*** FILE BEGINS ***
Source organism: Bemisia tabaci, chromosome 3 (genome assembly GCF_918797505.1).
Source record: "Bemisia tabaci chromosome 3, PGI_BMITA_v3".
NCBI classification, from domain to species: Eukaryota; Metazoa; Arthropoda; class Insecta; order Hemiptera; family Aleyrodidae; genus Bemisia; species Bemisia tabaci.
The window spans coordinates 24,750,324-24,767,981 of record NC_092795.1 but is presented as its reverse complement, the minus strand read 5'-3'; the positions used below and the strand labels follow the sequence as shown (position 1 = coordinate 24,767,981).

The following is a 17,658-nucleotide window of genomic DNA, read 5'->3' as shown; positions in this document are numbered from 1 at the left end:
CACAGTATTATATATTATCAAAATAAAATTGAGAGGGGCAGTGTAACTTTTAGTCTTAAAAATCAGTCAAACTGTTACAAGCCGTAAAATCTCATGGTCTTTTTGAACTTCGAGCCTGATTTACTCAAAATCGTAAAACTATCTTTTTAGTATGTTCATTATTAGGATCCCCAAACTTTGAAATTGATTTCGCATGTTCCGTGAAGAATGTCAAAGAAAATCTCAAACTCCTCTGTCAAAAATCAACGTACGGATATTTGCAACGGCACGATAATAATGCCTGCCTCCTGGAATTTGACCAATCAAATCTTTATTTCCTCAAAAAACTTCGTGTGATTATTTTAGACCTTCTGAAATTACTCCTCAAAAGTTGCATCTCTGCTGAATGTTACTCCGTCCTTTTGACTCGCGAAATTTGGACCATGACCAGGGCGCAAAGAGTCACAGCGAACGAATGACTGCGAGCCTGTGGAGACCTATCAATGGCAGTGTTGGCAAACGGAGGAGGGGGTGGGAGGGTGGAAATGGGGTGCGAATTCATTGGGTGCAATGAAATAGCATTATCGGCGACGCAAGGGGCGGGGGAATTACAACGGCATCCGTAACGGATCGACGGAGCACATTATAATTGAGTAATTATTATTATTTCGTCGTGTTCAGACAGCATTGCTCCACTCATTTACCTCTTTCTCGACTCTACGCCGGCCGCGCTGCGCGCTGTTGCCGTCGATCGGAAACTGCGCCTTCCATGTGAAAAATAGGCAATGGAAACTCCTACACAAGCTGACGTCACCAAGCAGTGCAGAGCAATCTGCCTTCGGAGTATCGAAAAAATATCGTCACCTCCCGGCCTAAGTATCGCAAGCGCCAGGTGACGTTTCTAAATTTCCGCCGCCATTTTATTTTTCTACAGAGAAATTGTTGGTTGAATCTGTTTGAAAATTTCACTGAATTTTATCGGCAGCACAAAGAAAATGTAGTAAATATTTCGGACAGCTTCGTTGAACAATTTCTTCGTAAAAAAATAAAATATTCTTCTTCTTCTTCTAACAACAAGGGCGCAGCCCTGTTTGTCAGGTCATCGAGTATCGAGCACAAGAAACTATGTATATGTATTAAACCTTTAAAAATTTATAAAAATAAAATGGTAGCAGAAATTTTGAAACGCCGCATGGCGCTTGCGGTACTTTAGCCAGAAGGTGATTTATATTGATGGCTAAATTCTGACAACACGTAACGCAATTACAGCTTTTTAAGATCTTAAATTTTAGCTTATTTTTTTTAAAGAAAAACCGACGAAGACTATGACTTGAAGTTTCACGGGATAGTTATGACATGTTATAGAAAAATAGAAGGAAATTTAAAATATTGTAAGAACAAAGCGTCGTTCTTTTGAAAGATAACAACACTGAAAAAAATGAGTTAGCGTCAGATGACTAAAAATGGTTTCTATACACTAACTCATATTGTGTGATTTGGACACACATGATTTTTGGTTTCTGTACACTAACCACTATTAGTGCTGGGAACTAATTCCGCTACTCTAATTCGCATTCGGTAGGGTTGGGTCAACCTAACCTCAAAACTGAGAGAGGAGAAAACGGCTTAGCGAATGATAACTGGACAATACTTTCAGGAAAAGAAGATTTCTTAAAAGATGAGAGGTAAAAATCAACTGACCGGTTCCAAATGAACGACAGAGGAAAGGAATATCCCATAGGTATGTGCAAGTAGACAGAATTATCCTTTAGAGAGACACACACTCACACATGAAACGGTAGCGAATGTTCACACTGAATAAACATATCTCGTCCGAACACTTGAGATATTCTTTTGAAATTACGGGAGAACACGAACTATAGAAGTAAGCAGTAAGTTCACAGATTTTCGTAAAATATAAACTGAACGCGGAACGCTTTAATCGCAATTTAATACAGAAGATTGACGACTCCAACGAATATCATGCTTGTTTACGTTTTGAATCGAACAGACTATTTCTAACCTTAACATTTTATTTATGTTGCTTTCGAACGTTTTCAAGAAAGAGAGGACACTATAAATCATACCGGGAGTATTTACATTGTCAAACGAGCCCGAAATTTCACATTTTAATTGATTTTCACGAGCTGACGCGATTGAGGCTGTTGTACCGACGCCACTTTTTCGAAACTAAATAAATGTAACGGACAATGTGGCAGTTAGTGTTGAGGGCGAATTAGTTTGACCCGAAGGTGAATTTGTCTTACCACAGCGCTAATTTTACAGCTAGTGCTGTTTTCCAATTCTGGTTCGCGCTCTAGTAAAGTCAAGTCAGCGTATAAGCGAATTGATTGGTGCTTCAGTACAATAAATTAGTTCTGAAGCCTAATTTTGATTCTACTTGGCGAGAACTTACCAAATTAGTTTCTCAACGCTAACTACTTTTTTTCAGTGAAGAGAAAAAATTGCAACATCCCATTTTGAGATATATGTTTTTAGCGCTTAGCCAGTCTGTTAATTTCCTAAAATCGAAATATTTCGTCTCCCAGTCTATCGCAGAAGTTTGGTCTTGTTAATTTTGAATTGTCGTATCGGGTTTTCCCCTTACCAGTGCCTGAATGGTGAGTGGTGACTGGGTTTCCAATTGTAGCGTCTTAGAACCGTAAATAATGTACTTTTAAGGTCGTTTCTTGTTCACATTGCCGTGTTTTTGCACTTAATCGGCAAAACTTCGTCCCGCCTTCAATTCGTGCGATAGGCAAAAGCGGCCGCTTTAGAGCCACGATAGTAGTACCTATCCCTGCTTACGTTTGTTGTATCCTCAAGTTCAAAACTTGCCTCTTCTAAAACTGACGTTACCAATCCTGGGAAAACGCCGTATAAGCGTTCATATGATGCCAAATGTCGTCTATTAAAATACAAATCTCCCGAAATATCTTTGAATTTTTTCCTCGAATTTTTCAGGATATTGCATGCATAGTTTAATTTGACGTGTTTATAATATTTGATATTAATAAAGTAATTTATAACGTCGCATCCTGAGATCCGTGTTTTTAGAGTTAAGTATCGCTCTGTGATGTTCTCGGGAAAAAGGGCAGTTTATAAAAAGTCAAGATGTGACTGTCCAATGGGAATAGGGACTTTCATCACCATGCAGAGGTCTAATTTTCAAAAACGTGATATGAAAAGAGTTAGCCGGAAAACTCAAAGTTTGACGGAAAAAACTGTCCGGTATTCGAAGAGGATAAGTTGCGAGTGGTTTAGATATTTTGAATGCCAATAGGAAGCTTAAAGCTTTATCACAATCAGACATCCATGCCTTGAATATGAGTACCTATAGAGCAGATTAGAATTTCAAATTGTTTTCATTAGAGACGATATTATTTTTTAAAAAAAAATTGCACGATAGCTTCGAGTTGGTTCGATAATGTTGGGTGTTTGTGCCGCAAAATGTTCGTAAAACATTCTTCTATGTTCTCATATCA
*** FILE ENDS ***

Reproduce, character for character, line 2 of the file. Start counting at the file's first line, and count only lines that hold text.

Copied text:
Source record: "Bemisia tabaci chromosome 3, PGI_BMITA_v3".